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Food Armor Veterinary Student Educational Program: Optimizing Food Safety and Proper Drug Use in The Dairy Industry

Mrdutt, K. J.
Food Armor Wisconsin Veterinary Medical Association Inc.
Start date
End date
Specific Aim #1: Provide training opportunities for 3rd and 4th year veterinary students through the Food Armor® program and demonstrate how it can be used as a sustainable practice business model to mitigate veterinary service shortage areas.1) Target to have 450 veterinary students trained through the program during the 3 year grant periodWhile the Food Armor® program will continue to provide trainings to veterinarians at all stages of their careers and all areas of the profession, the goal of this project is to expand and customize a veterinary student training program. Providing education on food safety and risk management prior to graduation allows these new graduate veterinarians the ability to implement responsible drug use practices within their practices and on their client farms. Emphasizing a strong veterinarian/producer relationship as the foundation of a veterinary practice helps support a sustainable business model allowing the impact on rural veterinarian shortage areas to continue after funding has ceased. Long term, the goal of the Food Armor® Veterinary Student Educational Program is to become a regular and key component to every food animal veterinarian's veterinary medical education.Specific Aim # 2: Convert current program materials into an electronic Cloud-based format that will facilitate the implementation and maintenance of HACCP plans for proper drug use on farms and serve as a means of communication and support for Food Armor® trained veterinarians.1) Goal launch date of March 1st, 2017Veterinarians trained through the program are provided access to all Food Armor® program materials to assist with on-farm implementation of the HACCP for proper drug use concepts. The program currently provides a wide variety of paper templates which are useful but may limit implementation of the program, especially in veterinary service shortage areas where time management and efficiency are crucial. Converting current program materials into an electronic, easily accessible format will allow veterinarians to streamline the HACCP implementation process on farms. Trained veterinary students will have access to all Cloud-based program materials and this format will allow for continued outreach support when issues, concerns or questions arise. Follow up support and resources provided by professional veterinary associations are recommended to help new graduate veterinarians establish themselves in food animal practice.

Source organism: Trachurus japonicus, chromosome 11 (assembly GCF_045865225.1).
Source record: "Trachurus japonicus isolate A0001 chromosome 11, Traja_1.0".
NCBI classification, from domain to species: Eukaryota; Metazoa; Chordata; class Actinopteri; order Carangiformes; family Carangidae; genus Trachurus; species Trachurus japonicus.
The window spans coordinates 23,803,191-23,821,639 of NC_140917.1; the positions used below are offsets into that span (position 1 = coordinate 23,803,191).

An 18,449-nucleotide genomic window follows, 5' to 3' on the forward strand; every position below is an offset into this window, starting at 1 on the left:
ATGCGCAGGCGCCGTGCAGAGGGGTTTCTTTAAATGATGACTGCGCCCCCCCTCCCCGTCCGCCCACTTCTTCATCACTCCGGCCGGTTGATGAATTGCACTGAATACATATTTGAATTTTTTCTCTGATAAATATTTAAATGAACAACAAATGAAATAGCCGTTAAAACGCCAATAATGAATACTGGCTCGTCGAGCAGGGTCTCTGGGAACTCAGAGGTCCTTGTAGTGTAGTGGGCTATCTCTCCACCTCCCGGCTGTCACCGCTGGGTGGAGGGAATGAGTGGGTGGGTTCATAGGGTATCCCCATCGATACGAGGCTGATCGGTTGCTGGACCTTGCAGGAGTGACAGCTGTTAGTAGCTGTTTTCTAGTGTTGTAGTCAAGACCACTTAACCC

Funding Source
Nat'l. Inst. of Food and Agriculture
Project source
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Project number
Accession number
Education and Training
Risk Assessment, Management, and Communication